You should not have any trouble with lemon or lime marmlade setting as they have so much natural pectin, especially if they are not mature. A quick tip, after cutting my limes I buzz them in the blender with a little water, leave some chunks,saves all the cutting but the marmalade does not look quite so fancy.
When you say "remove the middle" - does that just means the seedy bit? Is it just skins that go into a marmalade or skins and fruit? Thanks for your recipe Susanne.
The easy way to do it is to take the seeds out. Put the fruit and skin into a blender to chop. Put the blended fruit and skin straight into the pot with the sugar. I don't use any water. Put the seeds into a chux cloth and hang them in the mix as it cooks. Jam setter sugar contains a lot of pectin anyway. You shouldn't have trouble.
I have just found this recipe and decided to make it straightaway with my abundance of ripe, semi ripe and unripe lemons. I found it to be bitter with all the membranes and pith in it. I went to a lemon marmalade recipe on Pinterest and noticed that only the skin with absolutely no membrane or fruit or pith were used? I guess that will be a true translucent marmalade and with the bits of fruit you might end up with a cloudy looking jam rather?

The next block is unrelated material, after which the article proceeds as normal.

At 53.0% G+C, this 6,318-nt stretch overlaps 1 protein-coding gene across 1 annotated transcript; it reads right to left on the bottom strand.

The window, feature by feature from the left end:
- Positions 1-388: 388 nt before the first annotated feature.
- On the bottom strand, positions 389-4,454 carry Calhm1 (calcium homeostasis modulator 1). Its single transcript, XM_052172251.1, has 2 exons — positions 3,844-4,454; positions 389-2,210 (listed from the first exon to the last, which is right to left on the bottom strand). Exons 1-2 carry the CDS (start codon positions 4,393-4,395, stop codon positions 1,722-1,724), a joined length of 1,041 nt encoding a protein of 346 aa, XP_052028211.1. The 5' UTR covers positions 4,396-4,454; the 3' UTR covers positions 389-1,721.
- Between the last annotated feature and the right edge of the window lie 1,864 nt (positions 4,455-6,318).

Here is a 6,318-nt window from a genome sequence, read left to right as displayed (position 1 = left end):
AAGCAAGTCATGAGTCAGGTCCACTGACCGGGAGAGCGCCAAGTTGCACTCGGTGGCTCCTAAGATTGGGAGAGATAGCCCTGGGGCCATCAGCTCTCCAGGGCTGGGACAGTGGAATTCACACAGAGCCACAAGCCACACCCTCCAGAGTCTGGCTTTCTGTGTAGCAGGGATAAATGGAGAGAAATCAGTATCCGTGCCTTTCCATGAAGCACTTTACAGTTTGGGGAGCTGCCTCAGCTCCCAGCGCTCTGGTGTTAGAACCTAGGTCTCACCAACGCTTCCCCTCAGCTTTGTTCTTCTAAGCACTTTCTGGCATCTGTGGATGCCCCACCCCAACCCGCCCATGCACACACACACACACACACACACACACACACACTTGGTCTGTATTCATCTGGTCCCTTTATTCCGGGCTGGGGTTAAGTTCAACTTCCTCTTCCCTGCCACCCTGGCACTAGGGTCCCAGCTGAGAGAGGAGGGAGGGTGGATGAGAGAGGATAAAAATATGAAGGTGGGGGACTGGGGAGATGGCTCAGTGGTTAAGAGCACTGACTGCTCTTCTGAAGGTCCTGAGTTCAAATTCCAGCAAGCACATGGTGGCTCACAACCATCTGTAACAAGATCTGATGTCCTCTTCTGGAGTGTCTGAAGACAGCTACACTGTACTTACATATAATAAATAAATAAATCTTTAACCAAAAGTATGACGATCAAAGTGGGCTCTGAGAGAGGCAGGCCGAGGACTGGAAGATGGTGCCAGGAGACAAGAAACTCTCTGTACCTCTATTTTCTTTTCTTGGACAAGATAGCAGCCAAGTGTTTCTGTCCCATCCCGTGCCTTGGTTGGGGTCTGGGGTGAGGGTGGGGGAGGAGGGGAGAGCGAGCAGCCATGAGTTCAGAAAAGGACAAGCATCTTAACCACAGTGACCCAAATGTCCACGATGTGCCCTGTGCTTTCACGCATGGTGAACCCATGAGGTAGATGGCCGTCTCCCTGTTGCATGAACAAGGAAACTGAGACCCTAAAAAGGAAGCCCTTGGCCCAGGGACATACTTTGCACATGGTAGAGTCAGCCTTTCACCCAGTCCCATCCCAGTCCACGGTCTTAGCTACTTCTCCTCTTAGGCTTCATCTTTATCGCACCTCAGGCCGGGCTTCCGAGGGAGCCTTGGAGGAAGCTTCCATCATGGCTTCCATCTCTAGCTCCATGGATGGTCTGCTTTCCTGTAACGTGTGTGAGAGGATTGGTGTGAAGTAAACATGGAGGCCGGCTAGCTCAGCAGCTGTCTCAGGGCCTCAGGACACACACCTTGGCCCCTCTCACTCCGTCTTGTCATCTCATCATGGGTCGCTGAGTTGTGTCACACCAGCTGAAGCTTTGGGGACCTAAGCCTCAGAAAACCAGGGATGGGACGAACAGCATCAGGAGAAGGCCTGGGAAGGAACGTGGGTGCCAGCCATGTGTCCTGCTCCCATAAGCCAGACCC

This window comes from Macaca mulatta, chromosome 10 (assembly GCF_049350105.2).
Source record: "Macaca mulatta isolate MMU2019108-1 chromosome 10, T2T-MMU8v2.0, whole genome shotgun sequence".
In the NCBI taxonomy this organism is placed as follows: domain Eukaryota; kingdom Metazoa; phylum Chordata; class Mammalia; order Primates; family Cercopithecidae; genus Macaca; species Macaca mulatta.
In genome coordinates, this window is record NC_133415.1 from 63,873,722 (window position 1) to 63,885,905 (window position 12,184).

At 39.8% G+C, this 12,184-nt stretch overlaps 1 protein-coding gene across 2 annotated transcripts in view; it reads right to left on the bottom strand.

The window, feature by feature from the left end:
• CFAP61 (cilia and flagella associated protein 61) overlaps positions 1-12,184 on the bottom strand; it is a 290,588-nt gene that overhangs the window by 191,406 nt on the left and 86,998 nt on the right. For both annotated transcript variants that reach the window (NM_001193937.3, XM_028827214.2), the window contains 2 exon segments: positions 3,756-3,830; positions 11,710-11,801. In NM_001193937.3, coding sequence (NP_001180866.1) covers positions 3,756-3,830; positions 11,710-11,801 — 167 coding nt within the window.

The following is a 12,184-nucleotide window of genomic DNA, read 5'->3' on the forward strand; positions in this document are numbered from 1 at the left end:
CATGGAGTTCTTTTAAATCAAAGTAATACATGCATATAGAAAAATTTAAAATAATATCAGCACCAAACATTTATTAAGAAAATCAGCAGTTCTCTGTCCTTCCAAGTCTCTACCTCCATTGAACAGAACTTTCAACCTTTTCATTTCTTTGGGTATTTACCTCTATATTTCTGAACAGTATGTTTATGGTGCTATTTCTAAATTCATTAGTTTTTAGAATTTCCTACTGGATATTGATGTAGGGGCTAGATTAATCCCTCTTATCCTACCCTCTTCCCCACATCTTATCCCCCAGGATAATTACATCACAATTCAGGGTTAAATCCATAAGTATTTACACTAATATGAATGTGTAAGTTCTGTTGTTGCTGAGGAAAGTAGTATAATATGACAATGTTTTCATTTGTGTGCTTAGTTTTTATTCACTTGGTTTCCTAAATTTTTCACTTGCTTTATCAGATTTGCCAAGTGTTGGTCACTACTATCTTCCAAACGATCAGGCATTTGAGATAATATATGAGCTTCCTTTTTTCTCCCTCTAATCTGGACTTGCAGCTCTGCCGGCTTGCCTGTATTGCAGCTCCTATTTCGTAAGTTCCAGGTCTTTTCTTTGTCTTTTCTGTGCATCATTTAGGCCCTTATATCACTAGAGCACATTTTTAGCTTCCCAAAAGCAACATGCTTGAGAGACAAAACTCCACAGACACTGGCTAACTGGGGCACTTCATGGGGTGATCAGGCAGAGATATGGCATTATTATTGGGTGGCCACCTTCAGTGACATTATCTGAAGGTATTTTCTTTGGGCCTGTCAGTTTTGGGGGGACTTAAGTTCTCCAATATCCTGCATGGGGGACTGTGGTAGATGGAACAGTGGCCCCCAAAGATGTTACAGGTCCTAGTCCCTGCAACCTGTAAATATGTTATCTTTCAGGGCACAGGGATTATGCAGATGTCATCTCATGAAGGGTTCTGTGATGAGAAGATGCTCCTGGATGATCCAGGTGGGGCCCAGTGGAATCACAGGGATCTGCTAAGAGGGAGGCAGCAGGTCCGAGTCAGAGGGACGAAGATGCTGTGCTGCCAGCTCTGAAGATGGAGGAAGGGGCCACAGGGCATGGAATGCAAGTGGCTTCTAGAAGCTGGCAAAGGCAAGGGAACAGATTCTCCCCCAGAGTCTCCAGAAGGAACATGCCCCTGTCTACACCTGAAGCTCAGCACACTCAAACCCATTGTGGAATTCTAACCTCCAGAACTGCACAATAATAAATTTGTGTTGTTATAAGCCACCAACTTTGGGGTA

It is still nice as a soft cheese Complement but my family find it too bitter to eat on toast.
Thanks for the recipe... if you have not put it out there, I would never have learned so much!
My job was the prep work, to quarter the oranges, and using scissors, I would cut centre stringy bits off, and pull or slice pulp segments off skin, then I would lay down the quarter skin on the board and with a sharp knife, cut off the pith and then just fine slice the orange skin.
My mother in law was a good cook and she would soak the skin and fruit in water overnight, the seeds etc would go in a little muslin bag with sting hanging on edge of pan. Her jam was clear and almost jelly like with skins and segments.
It was her jam which was taken to CWA morning teas and served with scones.
These days the whole orange is often chopped up in a blender while removing most of the seeds. Some people soak and others don't. But the seeds were used for pectin. The scum was always removed when cooking jam.
My father in law did not get much of the show jam, because he used to put a good tablespoon on his toast.
I have often put some whiskey in the final lot to give a nice flavour.
Brings back the smell of jam making, from the past. We had a special jam pan which was half the answer to good jam. It was a heavy bottom, wide base and not very high sides. It gave a wider boiling area.